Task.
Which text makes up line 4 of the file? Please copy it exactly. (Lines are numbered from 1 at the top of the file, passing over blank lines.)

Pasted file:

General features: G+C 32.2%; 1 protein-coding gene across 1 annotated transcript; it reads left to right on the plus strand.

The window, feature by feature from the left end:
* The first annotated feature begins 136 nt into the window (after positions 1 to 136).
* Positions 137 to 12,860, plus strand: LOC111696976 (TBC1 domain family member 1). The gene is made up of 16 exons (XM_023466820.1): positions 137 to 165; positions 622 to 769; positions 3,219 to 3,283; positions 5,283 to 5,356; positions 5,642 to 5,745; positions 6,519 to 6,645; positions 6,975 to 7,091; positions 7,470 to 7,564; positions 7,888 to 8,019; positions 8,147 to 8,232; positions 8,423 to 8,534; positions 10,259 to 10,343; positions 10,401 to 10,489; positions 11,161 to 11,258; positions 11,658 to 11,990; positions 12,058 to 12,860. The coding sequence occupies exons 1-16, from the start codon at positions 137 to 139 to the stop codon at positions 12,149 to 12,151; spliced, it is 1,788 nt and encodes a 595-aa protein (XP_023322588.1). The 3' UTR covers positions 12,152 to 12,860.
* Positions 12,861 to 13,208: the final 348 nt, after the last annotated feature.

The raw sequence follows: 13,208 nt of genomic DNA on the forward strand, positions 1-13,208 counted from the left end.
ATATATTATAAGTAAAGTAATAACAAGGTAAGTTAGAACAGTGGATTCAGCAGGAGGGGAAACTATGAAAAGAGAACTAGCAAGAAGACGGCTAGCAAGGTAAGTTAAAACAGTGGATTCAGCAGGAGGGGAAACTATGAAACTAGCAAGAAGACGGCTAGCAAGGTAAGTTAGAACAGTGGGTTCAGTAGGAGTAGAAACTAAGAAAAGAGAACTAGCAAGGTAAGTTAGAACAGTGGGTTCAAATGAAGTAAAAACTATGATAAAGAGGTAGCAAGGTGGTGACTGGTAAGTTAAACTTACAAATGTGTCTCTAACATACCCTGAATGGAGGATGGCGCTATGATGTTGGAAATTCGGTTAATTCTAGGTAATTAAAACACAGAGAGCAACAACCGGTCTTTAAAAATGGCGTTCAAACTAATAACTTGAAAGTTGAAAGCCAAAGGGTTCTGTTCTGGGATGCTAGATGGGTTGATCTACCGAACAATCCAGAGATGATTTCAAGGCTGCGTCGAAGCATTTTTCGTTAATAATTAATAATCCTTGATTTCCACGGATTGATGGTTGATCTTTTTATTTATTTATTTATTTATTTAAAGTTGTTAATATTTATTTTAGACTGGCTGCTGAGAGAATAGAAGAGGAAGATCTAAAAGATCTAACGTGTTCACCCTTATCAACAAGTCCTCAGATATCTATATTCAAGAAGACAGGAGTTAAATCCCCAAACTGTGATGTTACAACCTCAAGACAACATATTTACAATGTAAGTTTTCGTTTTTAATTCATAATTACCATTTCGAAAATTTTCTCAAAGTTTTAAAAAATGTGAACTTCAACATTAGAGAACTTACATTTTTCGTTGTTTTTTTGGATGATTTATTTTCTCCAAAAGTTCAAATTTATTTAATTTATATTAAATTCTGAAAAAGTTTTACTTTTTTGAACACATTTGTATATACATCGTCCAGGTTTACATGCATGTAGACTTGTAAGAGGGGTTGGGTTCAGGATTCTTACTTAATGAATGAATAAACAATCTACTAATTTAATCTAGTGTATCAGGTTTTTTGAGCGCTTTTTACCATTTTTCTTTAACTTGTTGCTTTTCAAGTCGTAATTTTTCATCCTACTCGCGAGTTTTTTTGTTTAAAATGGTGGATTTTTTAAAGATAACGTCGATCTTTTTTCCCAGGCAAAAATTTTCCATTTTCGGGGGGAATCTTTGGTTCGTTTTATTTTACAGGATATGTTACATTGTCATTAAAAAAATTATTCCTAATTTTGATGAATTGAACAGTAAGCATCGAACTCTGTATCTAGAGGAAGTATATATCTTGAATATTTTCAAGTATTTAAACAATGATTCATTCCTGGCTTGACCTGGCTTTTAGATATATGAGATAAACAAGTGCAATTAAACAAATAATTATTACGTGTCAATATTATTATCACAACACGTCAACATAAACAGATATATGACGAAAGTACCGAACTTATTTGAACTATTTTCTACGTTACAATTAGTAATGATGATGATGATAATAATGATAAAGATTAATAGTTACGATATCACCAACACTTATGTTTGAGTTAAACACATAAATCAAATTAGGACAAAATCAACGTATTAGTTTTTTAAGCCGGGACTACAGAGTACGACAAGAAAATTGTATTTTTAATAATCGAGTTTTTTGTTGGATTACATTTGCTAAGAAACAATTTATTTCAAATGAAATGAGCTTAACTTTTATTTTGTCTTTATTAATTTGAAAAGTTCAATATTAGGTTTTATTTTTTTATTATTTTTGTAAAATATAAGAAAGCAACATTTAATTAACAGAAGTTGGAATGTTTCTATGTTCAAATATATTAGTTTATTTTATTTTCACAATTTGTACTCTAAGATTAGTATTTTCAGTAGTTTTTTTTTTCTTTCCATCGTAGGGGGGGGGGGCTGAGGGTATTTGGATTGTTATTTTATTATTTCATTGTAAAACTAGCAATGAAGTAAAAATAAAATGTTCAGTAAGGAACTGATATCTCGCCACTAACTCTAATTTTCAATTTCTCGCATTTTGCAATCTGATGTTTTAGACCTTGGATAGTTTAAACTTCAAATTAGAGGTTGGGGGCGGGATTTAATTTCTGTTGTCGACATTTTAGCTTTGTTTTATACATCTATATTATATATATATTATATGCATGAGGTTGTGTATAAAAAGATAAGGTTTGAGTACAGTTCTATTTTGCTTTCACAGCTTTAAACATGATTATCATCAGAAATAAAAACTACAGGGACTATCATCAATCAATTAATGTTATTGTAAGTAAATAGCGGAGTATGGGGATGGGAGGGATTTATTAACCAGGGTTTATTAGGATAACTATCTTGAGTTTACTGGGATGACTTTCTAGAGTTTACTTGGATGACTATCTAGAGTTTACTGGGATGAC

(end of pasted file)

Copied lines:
* Positions 137 to 12,860, plus strand: LOC111696976 (TBC1 domain family member 1). The gene is made up of 16 exons (XM_023466820.1): positions 137 to 165; positions 622 to 769; positions 3,219 to 3,283; positions 5,283 to 5,356; positions 5,642 to 5,745; positions 6,519 to 6,645; positions 6,975 to 7,091; positions 7,470 to 7,564; positions 7,888 to 8,019; positions 8,147 to 8,232; positions 8,423 to 8,534; positions 10,259 to 10,343; positions 10,401 to 10,489; positions 11,161 to 11,258; positions 11,658 to 11,990; positions 12,058 to 12,860. The coding sequence occupies exons 1-16, from the start codon at positions 137 to 139 to the stop codon at positions 12,149 to 12,151; spliced, it is 1,788 nt and encodes a 595-aa protein (XP_023322588.1). The 3' UTR covers positions 12,152 to 12,860.